Christmas Day has passed, but we aren’t even half way through the 12 Days of Christmas.
So I don’t feel that I am too far behind the curve in getting to an interesting study on how Americans celebrate Christmas.
A survey by the Public Religion Research Institute found that 96% of Americans celebrate Christmas (89% celebrate only Christmas).
66% say they usually attend a church service on Christmas Eve or Christmas Day.
According to a release: “Roughly equal numbers say they read “Twas the Night Before Christmas” (43%), the famous Santa Clause poem, as read the biblical story about the birth of Jesus (40%) as part of their traditional Christmas celebrations.”
On the contentious question of whether people should be wished Merry Christmas or Happy Holidays, respondents were nearly divided.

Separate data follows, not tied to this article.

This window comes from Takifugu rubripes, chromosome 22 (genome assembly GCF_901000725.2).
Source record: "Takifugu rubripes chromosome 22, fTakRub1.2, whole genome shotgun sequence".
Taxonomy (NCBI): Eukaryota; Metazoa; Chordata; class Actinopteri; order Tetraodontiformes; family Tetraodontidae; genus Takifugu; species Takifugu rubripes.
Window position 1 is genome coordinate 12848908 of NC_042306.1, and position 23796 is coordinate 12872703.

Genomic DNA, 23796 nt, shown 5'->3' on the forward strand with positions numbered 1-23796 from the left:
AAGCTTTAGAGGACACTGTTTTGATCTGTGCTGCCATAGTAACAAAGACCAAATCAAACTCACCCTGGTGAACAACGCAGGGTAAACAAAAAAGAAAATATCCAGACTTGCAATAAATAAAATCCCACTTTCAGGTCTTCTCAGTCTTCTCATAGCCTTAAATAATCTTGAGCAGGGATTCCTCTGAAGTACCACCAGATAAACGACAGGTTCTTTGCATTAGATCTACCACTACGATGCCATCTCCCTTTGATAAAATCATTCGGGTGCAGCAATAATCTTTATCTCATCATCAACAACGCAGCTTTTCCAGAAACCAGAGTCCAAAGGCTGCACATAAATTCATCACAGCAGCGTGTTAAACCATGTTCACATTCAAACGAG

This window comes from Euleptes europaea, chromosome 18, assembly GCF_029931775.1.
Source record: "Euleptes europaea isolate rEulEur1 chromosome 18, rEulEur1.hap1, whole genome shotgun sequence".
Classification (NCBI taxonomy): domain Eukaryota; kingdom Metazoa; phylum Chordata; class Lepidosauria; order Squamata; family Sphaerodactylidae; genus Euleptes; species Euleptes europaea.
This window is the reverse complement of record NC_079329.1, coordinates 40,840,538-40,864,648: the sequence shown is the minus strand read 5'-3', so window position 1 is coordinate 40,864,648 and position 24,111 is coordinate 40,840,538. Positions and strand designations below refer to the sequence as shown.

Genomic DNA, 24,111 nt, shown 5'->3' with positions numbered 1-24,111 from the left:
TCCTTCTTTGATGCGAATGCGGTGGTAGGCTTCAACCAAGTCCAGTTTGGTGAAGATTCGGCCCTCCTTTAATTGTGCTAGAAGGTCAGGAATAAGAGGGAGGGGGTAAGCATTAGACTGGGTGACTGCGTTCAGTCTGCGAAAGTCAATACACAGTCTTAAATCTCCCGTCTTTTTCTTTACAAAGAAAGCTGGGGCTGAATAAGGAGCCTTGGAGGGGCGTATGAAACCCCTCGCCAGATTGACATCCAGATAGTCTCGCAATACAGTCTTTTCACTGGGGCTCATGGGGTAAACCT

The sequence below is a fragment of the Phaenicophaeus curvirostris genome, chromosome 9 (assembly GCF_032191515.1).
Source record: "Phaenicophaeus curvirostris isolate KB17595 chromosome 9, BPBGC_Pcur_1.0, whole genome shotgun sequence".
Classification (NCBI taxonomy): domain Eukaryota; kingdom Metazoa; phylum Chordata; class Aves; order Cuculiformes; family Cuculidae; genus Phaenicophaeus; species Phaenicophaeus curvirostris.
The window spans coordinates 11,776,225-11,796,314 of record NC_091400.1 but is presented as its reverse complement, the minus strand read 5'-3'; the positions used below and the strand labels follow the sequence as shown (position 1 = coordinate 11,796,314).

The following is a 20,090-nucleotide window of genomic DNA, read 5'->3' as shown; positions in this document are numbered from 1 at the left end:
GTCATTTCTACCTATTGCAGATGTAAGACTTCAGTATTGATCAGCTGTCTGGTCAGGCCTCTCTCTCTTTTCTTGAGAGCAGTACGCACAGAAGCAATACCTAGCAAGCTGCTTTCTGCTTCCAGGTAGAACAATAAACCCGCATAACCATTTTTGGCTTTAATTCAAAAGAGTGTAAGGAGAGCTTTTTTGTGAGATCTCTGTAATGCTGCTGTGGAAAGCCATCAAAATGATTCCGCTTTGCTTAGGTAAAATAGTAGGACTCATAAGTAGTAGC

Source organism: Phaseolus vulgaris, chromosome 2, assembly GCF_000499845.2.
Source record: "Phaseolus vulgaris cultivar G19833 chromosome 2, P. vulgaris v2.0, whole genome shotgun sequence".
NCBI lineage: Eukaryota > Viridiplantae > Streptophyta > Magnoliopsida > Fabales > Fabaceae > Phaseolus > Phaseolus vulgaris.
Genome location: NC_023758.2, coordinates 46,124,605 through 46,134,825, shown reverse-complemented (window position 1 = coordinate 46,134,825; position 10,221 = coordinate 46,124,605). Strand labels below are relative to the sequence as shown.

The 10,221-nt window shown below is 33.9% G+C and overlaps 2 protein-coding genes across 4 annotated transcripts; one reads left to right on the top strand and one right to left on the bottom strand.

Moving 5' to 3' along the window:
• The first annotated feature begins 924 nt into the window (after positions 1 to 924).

49% prefer Merry Christmas. 44% like Happy Holidays.
The Institute breaks down the “greeting” findings further:
A majority of white evangelical Protestants (69%) and white mainline Protestants (57%) support stores using “merry Christmas.” A majority of Catholics (55%), however, support stores using more generic greetings like “happy holidays.”
Nearly two-thirds (64%) of Republicans also support saying “merry Christmas” as opposed to more generic greetings. In contrast, nearly 6-in-10 (58%) Democrats say stores and businesses should be using “happy holidays” or “season’s greetings” out of respect for people of different faiths.
A majority of Americans living in the Midwest (56%) and the South (54%), and a plurality (49%) of those living in the West say stores and businesses should greet customers with “Merry Christmas,” while nearly 6-in-10 (58%) Americans living in the Northeast say businesses should use more generic greetings.